Despite superlatives, and every “super” bloom having its own especially exquisite locations, this is indeed the best wildflower season I’ve experienced around the Carizzo Plain National Monument valley and Highway 58. We’ve previously traveled several variations of these and other roads in 2017 and 2019, including Goleta, Ventura, Antelope Valley Poppy Preserve, and the Joshua Tree National Monument. This time, we repeated our south-to-north route on Carizzo’s Soda Lake Road.
Carizzo Plain National Monument and Highway 58
From I-5 just north of the split with Highway 99, we took Highway 166 westward. At Maricopa, Highway 166 turns south and joins Highway 33. We turned right onto Soda Lake Road and proceeded northwestward. Once we saw the official Carrizo Plain National Monument sign, we knew we were set for the afternoon. While the road starts out well-paved, about half of it is washboard-y but very accessible by our “regular” car if driven slowly, which isn’t difficult because we were stopping what seemed like every five minutes to take more pictures.
Most of the color is on the north side of the road. Toward the top end of the road is a turnout with port-a-potties. Further along is the information station which closes at 5pm and has no other facilities.
Upon reaching the west end of the road at about dusk, we turned left onto Highway 58, the Blue Star Memorial Highway, and stayed overnight in Santa Margarita. In the morning, we picked up a handy flyer, “Visit Santa Margarita,” which included a map highlighting local areas known for their wildflowers. We returned eastward on Highway 58, marveling at the extensive flowering seemingly at every turn, and the glory culminated at the junction of Shell Creek Road.
Further along Highway 58, we passed the Soda Lake Road exit to Carizzo and continued eastward. The multicolored-flower hills to our north are the ones most spectacularly included in online postings. When we came to the junction of 7 Mile Road, we turned into the canyon following Highway 58, feeling swallowed up amongst the wildflower-covered hillsides rising sharply above us on both sides of the road.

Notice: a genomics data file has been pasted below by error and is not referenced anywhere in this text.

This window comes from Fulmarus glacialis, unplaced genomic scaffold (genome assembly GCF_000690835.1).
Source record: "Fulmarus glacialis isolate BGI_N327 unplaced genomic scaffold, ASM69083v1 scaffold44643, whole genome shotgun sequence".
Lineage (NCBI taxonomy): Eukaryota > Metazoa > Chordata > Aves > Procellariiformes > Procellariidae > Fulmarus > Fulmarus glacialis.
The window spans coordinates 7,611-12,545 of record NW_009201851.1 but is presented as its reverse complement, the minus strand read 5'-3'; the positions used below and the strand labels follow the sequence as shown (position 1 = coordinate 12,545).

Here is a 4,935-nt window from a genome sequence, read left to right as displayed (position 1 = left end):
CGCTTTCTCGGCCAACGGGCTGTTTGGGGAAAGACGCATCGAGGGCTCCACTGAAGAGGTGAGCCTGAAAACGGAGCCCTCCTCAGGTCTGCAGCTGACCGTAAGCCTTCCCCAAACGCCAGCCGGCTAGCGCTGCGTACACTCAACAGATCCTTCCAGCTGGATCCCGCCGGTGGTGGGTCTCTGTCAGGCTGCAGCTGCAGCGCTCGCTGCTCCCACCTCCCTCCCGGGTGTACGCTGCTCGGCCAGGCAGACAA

Once on the north side of the canyon, Highway 58 descends slowly and ultimately ends in Buttonwillow and the I-5 Freeway.
Antelope Valley California Poppy Reserve
We approached from the west on Highway 138.
Just west of Neenach is a fenced plot of private land on the south side of the highway that we can always count on to be full of poppies. This year is no exception, although there're lots of other yellow flowers packed alongside the poppies.
Continuing eastward, we saw a sign for the Poppy Reserve so turned south onto 170th Street West. Only a couple of patches of poppies were along this road, with the brown hills of the Reserve to the east. 170th Street West deadends at West Avenue F-8, so we followed the Reserve sign to the east, where it becomes Lancaster Road and passes the Reserve entrance. We didn't enter the Reserve because there were no poppies around at all - even remains of dead plants - and we'd been there years ago when they were plentiful.
Despite the disappointment of no poppies at the Reserve, it was a glorious trip in Carizzo and along Highway 58, and we knew we'd come home to our own gloriously blooming California poppies!
This week's heat may spur the wildflowers to bloom more vigorously, so do try to make the trip within a couple of weeks!
For garden tasks, see May.
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